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tv   The David Rubenstein Show Peer to Peer Conversations  Bloomberg  March 31, 2017 9:30pm-10:01pm EDT

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>> a trip to chile's high desert is the perfect excuse to hang with someone like her. she is a shaman, who for a reasonable fee offers up a soul claim. your spirit is healed as your brain melts. >> you know that. we all know. >> after the ceremonial stripping of the gringo and whatever this is, she forces me
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to drink an ungodly amount of water. >> you will start a new relation with water so you will be clean. >> ok. >> then she burned me. into my wound she pours something called combo, which is a excretion that comes from very poisonous am zonian tree frog. >> don't expect anything. just be here. >> ok. >> water is life. >> and that is when the frog uice really kicked in.
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there was the desert. it was cruel, and then it was kind. there were huge telescopes nestled up against the heavens. there were strange gurgling pools full of minerals. there was a bustling city and a chair i could control with my mind. it was a grand vision of what chile had to offer and what needed to be explored. or something like that. [laughter] >> are you still [beep] up? >> yeah. [laughter] >> silicon valley may be home
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to some of the biggest tech giants in the world. but it is being challenged like never before. crazy tech geniuses have popped up all over the planet, making things that will below your mind. my name is ashlee vance. i am an author and journalist, and i am on a quest to find the most innovative tech creations and meet the beautiful freaks behind them. >> ashley: science says that the atacama desert is the driest play in the world. the desert plateau is about 10,000 feet above sea level. the days run extremely hot, and the nights get extremely cold.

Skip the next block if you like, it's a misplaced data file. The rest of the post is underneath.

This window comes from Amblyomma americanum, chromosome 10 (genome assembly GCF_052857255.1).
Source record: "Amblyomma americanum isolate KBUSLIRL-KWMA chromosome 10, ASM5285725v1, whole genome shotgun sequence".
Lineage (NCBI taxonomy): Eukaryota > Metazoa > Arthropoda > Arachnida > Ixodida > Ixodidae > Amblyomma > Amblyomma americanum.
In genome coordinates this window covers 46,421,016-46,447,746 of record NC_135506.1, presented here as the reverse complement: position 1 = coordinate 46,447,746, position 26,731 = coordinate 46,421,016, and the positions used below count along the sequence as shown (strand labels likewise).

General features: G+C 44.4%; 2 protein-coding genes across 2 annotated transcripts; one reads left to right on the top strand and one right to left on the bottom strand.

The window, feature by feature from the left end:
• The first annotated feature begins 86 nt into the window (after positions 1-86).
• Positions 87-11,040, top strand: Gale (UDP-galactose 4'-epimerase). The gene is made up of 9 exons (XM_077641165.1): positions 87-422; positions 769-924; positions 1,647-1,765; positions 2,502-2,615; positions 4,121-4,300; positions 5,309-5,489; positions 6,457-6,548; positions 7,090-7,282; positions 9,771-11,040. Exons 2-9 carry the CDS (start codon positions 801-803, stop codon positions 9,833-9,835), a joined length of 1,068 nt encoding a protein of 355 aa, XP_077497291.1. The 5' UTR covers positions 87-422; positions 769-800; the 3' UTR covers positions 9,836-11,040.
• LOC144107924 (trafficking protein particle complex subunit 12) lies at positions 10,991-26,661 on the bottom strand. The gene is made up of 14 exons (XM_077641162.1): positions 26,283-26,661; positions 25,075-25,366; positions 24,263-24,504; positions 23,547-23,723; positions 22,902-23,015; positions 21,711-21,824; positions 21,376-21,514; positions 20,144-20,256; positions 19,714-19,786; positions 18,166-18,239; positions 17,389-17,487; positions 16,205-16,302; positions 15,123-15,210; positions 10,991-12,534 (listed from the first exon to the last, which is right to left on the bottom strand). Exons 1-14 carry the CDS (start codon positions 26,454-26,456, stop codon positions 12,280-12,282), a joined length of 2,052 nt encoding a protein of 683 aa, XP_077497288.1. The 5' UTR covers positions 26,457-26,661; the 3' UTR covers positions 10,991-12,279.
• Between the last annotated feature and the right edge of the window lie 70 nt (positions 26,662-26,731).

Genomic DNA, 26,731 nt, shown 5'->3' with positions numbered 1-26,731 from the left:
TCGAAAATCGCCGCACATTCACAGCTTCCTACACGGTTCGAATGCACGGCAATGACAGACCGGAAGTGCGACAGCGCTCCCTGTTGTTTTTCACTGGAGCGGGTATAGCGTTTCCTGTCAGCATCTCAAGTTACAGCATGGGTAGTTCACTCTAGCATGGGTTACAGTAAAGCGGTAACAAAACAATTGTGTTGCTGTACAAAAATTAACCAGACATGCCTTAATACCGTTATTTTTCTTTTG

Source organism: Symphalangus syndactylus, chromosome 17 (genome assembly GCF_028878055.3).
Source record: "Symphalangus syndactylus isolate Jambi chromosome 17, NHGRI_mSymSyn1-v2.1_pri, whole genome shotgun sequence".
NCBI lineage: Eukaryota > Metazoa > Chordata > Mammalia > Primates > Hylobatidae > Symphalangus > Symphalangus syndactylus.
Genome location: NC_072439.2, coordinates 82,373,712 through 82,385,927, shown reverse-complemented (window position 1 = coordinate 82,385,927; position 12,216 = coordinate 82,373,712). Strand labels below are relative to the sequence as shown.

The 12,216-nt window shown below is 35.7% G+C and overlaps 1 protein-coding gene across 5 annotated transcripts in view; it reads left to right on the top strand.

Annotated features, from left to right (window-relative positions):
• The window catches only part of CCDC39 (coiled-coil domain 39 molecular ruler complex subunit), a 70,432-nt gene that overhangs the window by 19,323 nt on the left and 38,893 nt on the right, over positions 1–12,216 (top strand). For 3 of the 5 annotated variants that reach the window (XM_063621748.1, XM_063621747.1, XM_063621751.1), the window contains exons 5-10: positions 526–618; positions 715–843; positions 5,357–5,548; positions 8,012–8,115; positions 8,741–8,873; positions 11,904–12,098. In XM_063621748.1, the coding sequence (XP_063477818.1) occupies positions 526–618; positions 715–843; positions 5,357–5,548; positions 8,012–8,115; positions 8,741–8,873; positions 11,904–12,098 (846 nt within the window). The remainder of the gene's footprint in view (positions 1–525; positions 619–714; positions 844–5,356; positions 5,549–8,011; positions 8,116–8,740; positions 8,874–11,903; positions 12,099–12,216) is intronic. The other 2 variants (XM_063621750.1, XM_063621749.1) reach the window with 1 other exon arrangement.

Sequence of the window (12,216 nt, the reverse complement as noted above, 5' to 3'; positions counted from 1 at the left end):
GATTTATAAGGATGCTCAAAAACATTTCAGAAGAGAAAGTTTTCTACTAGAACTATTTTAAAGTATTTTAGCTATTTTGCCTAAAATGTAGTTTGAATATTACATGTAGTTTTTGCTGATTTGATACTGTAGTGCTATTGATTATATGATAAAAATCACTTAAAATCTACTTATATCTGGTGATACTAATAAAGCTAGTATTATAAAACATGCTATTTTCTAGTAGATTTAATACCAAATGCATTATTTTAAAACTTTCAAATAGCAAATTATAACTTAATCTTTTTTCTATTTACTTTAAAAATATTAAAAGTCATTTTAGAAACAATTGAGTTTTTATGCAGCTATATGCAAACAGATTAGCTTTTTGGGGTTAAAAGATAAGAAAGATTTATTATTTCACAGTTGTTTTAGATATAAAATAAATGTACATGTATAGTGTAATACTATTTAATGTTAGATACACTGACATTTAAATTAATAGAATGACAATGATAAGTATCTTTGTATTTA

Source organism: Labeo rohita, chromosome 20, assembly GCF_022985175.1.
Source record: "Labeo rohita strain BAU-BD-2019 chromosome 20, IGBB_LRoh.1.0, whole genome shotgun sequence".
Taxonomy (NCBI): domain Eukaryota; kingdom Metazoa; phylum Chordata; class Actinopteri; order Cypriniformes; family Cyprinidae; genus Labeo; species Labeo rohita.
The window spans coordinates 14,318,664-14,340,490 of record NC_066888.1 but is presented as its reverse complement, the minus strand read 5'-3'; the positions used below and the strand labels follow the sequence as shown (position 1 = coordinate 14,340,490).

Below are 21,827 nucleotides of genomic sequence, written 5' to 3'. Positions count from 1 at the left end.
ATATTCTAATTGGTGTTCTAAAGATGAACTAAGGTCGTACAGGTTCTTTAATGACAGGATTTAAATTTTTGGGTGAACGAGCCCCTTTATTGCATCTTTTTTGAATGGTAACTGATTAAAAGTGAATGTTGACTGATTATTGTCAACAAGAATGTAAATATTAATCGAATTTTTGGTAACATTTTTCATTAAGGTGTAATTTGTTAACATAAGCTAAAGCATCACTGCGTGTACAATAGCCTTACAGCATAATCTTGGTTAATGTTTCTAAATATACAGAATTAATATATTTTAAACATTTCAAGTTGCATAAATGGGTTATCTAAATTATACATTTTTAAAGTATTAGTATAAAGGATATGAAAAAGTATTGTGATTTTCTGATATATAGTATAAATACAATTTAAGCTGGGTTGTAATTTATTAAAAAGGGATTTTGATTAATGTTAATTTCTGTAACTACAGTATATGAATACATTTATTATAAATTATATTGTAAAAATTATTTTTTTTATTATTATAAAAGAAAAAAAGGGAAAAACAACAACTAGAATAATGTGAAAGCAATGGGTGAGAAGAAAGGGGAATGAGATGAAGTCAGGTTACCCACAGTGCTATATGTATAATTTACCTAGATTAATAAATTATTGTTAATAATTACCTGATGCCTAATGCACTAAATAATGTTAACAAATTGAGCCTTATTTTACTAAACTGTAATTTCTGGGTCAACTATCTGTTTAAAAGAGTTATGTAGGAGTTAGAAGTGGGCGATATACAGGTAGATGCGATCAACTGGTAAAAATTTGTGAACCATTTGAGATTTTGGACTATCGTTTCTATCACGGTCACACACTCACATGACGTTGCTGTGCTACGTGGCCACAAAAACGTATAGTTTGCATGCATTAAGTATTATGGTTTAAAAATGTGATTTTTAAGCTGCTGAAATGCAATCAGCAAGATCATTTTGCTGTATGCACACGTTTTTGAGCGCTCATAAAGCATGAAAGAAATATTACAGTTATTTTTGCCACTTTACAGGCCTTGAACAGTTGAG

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it turns out that this hellescape is the perfect place to build a telescope. between the high altitude and the lack of moisture in the air, the view of the stars is practically unobstructed. i am headed for the atacama large millimeter array, a.k.a., alma, the largest astronomical roject in the world. >> so we are just 500 meters now from the top of the site. i do feel a little bit ight-headed already. ashley: the telecopies sit at early 17,000 feet, the same as everest's base camp, so it is
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cold and difficult to breathe. t cost $1.4 billion to build the taken scopes here, and it took the united states and japan. they got something special. tracked down alma's kindly head mechanic, fabiola to get a better understanding of how this, two? >> when you are in santiago and you go out to dinner with somebody, how do you explain to them how the telescope works? >> with an optic telescope, you look in the sky, and that is what you see. with alma, whatever you don't see with your eyes, and whatever is black, which is a lot, you see with alma. ashley: she sees in the illimeter range of the electromagnetic spectrum.
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armed with this superhuman vision, alma can unveil all kind of magical stuff in the universe that would have been invisible before. to get an idea of what wonders alma is finding in space, i went to the control center, where i met this very tall man. >> at one time when i was in graduate school, i was supposedly the tallest astronomy who had ever lived. the younger generation is taller so i am not sure that is true. richard and astronomers are using alma to look for the origins of stars, life and the universe itself. they are able to see the cosmos in more detail than ever before. >> i was looking at the work you guys do. you can't spot even a sugar molecule near a star somewhere off in the milky way. >> we can detect kinds of different molecules. we can start to understand how
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stars form, how planets form. how did we wind up with water to support life? >> the surreal images alma creates have revealed earth-like exoplanets, and galaxies at the edge of the known universe. in the not so distant future they can also help answer the question of whether we are not alone. one of the small moons of saturn has geysers of water vapor and other materials coming out. it is possible with alma to actually look at that and try to see some of the chemistry that is going on. what is inside that moon? what is blasting out into space? are there complicated organic molecules? i suspect we will learn a lot more about the chemistry of life and the possibilities for life in very strange places, even here in our own solar system. >> keep watching the skies, you
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beautiful nerds. ♪
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ashley: it is not all dusty